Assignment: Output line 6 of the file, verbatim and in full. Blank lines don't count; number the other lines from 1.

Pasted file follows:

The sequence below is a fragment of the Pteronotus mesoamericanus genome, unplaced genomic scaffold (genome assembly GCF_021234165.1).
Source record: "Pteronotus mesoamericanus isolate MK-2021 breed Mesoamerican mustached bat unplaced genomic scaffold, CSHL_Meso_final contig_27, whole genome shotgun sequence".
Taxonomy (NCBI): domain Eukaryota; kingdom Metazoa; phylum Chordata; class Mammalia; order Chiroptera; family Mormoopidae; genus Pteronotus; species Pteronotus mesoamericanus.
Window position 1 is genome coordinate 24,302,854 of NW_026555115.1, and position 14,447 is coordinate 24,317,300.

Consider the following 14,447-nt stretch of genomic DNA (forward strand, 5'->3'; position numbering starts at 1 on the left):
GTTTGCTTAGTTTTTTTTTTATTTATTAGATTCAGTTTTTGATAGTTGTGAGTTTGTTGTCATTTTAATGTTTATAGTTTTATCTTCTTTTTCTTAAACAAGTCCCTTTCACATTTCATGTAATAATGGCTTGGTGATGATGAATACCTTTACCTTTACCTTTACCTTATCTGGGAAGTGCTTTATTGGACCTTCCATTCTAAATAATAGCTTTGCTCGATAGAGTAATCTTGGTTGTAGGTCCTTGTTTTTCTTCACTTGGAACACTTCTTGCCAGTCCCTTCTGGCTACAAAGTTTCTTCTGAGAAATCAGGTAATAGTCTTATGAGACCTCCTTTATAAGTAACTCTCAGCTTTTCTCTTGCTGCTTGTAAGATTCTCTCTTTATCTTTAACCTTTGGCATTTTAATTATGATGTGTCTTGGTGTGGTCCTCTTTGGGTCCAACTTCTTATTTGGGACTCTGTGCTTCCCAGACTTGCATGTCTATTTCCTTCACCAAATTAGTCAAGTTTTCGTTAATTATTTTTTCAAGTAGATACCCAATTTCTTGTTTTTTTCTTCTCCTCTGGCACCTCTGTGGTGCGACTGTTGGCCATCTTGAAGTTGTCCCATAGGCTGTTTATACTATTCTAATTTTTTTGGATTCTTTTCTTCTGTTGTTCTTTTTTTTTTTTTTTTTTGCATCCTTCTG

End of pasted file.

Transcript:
GTTTGCTTAGTTTTTTTTTTATTTATTAGATTCAGTTTTTGATAGTTGTGAGTTTGTTGTCATTTTAATGTTTATAGTTTTATCTTCTTTTTCTTAAACAAGTCCCTTTCACATTTCATGTAATAATGGCTTGGTGATGATGAATACCTTTACCTTTACCTTTACCTTATCTGGGAAGTGCTTTATTGGACCTTCCATTCTAAATAATAGCTTTGCTCGATAGAGTAATCTTGGTTGTAGGTCCTTGTTTTTCTTCACTTGGAACACTTCTTGCCAGTCCCTTCTGGCTACAAAGTTTCTTCTGAGAAATCAGGTAATAGTCTTATGAGACCTCCTTTATAAGTAACTCTCAGCTTTTCTCTTGCTGCTTGTAAGATTCTCTCTTTATCTTTAACCTTTGGCATTTTAATTATGATGTGTCTTGGTGTGGTCCTCTTTGGGTCCAACTTCTTATTTGGGACTCTGTGCTTCCCAGACTTGCATGTCTATTTCCTTCACCAAATTAGTCAAGTTTTCGTTAATTATTTTTTCAAGTAGATACCCAATTTCTTGTTTTTTTCTTCTCCTCTGGCACCTCTGTGGTGCGACTGTTGGCCATCTTGAAGTTGTCCCATAGGCTGTTTATACTATTCTAATTTTTTTGGATTCTTTTCTTCTGTTGTTCTTTTTTTTTTTTTTTTTTGCATCCTTCTG